Iraq's health service is leaving its civilians defenceless
in the continuing violence rocking the country
An estimated 655,000 civilians have been killed so far in the war in Iraq.

Experts say as many as half of those deaths might have been avoided if proper medical care had been provided to the victims. 

About $20 billion has reportedly been spent on the reconstruction of Iraqi medical and hospital network since the US-led invasion of the country.  

But billions of dollars have allegedly gone missing because of a combination of criminal activity, corruption, and negligence, leaving many Iraqis without even basic medical care.

More than 18,000 doctors have left the country in the last four years and of those who remained 250 have been kidnapped and, in 2005 alone, 65 were killed. 

The widespread outbreak of cholera has left
3,300 people infected

Iraqi doctors are calling for international help to stem the soaring death rate and ease the suffering of injured families and children.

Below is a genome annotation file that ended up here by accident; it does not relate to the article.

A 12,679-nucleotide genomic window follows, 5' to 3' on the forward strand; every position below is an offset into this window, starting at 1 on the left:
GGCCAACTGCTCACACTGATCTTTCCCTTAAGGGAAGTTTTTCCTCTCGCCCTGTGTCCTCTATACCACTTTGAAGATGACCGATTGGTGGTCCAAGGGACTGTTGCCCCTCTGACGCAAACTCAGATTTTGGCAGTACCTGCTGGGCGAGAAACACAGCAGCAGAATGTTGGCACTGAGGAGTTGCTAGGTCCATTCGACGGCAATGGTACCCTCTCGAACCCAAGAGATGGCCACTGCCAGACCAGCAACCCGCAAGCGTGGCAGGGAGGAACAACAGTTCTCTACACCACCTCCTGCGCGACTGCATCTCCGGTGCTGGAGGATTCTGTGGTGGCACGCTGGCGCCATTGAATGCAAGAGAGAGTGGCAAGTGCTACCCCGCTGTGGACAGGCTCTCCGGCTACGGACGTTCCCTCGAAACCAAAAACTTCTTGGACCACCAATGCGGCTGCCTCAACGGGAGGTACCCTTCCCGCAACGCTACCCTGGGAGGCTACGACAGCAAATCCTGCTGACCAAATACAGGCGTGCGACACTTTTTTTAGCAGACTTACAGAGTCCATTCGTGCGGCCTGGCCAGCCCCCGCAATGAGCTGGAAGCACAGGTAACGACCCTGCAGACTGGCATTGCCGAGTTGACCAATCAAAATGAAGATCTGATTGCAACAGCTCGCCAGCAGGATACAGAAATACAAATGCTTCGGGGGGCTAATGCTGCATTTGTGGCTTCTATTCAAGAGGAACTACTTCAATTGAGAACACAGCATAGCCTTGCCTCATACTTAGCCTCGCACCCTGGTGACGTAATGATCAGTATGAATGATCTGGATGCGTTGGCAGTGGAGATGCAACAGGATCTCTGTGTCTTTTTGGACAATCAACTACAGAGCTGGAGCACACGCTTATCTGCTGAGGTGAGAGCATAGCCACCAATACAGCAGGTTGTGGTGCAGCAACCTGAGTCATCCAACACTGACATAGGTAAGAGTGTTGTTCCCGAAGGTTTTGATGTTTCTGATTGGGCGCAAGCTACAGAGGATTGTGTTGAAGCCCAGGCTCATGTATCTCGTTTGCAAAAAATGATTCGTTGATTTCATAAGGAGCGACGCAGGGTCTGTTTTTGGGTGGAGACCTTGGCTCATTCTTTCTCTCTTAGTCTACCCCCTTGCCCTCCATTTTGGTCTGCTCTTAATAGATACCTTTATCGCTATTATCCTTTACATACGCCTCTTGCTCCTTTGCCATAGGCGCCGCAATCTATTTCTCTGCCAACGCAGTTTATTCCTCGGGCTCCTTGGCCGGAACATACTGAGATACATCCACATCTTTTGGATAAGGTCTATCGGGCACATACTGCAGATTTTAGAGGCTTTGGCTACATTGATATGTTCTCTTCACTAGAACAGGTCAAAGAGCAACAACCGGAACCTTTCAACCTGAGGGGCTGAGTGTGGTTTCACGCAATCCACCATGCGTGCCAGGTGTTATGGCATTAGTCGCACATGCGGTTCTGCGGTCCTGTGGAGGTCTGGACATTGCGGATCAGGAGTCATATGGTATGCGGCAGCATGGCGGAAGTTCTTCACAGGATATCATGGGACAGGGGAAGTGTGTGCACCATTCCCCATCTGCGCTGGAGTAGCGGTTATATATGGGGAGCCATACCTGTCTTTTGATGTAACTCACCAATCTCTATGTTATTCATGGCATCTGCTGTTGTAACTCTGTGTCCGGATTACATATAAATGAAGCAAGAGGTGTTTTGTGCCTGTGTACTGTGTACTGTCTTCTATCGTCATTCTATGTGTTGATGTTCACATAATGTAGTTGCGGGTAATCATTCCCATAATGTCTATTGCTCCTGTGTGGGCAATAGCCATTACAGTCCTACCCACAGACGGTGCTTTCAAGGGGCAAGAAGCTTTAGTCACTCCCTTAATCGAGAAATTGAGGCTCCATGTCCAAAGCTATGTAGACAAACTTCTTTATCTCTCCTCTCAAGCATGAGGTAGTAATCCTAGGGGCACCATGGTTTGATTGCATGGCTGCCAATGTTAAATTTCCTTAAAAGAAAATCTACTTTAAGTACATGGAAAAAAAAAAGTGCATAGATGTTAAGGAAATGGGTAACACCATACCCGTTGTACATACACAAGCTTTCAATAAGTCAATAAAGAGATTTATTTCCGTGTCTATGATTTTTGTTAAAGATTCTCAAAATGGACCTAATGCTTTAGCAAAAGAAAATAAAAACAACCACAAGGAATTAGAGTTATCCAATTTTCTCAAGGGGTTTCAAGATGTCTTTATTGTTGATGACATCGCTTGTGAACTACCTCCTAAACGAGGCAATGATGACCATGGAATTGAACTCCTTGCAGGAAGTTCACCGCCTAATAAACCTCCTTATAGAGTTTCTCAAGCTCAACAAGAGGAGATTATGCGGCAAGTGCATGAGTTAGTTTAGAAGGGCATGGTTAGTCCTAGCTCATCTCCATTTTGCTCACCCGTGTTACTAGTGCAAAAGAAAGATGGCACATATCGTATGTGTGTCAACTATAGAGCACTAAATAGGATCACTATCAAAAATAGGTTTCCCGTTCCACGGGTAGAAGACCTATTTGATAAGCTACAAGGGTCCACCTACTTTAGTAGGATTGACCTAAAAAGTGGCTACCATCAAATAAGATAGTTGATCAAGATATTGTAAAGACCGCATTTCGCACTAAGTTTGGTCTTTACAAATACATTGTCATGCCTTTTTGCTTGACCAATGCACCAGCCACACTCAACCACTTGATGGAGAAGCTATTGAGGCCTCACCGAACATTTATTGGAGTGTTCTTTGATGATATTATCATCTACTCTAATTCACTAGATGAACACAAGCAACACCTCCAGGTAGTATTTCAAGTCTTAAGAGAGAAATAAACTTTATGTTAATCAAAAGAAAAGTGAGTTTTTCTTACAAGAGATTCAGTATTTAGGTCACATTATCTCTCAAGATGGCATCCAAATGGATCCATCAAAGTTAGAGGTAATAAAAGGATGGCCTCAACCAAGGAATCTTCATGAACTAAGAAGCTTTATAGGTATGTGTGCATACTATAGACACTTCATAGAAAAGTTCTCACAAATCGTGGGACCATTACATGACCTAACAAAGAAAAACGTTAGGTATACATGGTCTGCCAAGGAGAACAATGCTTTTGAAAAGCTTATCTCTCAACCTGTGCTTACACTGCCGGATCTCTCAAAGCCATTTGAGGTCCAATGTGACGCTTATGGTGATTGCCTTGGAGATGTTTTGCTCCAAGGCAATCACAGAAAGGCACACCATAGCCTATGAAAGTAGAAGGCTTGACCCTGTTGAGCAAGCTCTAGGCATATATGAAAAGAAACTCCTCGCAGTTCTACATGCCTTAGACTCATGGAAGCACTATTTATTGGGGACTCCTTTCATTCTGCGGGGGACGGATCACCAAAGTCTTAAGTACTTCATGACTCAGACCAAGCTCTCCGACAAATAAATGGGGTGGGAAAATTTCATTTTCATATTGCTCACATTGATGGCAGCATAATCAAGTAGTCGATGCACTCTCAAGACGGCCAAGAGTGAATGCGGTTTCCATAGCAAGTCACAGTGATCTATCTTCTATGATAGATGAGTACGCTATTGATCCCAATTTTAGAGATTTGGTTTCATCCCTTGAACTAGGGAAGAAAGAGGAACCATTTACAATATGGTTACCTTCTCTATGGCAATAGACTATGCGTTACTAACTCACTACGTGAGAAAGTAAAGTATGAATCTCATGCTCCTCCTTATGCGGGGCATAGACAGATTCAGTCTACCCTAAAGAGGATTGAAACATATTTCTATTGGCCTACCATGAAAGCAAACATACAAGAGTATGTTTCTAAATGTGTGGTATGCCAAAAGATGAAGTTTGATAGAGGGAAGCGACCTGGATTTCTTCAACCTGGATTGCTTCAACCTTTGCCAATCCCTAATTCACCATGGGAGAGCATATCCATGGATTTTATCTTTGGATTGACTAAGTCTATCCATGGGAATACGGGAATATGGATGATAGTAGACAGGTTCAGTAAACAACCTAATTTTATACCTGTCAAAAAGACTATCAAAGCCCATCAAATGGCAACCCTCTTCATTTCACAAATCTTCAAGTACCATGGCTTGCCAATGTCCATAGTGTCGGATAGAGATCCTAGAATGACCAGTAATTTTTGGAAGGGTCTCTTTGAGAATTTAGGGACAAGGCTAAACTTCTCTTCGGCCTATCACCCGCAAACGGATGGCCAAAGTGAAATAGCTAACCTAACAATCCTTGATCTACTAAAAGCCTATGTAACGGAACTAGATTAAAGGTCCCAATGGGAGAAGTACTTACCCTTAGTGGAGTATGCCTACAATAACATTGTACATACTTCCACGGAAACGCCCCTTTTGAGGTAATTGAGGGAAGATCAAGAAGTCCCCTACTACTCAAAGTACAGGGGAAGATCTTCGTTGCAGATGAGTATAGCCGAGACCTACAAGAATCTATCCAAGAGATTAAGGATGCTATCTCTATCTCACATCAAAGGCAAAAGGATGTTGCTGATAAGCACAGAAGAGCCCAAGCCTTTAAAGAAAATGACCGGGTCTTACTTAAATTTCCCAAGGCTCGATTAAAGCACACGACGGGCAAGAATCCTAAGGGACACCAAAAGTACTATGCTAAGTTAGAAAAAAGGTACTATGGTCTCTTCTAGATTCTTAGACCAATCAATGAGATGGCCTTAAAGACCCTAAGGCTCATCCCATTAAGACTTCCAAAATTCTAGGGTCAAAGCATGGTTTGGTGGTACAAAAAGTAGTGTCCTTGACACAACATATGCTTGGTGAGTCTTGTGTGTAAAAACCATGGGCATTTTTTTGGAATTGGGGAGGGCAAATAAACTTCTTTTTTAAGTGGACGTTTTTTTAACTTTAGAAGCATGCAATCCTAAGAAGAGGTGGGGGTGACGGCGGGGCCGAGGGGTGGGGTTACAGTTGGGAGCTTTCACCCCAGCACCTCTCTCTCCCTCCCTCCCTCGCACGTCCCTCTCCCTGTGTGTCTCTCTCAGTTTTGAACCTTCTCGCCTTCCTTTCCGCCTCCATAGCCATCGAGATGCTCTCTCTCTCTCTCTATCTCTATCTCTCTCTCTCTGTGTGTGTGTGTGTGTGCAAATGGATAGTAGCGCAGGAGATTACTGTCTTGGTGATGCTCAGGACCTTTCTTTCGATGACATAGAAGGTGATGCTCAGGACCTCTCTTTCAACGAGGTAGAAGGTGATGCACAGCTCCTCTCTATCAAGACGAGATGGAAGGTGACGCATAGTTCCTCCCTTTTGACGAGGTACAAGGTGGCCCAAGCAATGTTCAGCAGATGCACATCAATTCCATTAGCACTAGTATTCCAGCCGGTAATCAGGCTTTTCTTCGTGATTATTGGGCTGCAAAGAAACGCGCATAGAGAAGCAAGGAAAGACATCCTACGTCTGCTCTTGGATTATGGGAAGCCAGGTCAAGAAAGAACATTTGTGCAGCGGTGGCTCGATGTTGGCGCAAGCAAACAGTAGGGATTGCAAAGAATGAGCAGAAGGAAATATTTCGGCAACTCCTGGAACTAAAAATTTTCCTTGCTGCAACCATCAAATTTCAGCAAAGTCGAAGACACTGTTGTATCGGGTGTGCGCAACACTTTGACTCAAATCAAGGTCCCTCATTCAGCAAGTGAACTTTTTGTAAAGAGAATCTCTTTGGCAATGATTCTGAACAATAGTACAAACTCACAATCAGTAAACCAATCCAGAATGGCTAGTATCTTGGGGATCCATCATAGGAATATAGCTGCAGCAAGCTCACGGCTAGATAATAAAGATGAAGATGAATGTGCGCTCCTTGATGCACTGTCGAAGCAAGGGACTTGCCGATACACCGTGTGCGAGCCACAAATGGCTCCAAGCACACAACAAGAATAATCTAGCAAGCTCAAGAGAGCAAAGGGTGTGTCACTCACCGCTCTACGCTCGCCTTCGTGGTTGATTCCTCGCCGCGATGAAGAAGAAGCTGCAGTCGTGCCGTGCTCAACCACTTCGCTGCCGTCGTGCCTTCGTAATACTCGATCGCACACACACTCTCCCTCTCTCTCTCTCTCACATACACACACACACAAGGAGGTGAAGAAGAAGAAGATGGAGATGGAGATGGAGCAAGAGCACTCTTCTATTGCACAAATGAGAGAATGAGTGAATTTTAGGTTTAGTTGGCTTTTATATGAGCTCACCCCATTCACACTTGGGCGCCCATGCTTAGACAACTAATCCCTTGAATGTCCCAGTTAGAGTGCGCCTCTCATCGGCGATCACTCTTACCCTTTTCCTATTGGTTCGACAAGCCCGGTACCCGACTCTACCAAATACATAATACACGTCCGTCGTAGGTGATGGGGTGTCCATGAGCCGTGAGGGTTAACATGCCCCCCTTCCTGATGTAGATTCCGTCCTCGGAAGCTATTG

They say governments and the international medical community are ignoring their plight.

Hospitals often provided refuge in Baghdad but they are now unsafe and many Iraqis are avoiding them.

What can the international community do to help Iraqis caught in the sectarian violence?

Where did the billions of dollars meant for health improvements and the reconstruction of Iraq go to? 

Our guests this week are:

Hicham Hassan, a spokesperson for the ICRC delegation for Iraq, Dr. Naeema Al-Gasseer, the World Health Organisation representative in Iraq, and Dr. Zeryan Othman, the minister of health in the Kurdish regional government.

Watch this episode of Inside Iraq here:

Part 1:

Part 2:

This episode of Inside Iraq airs from 12th October 2007


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Source: Al Jazeera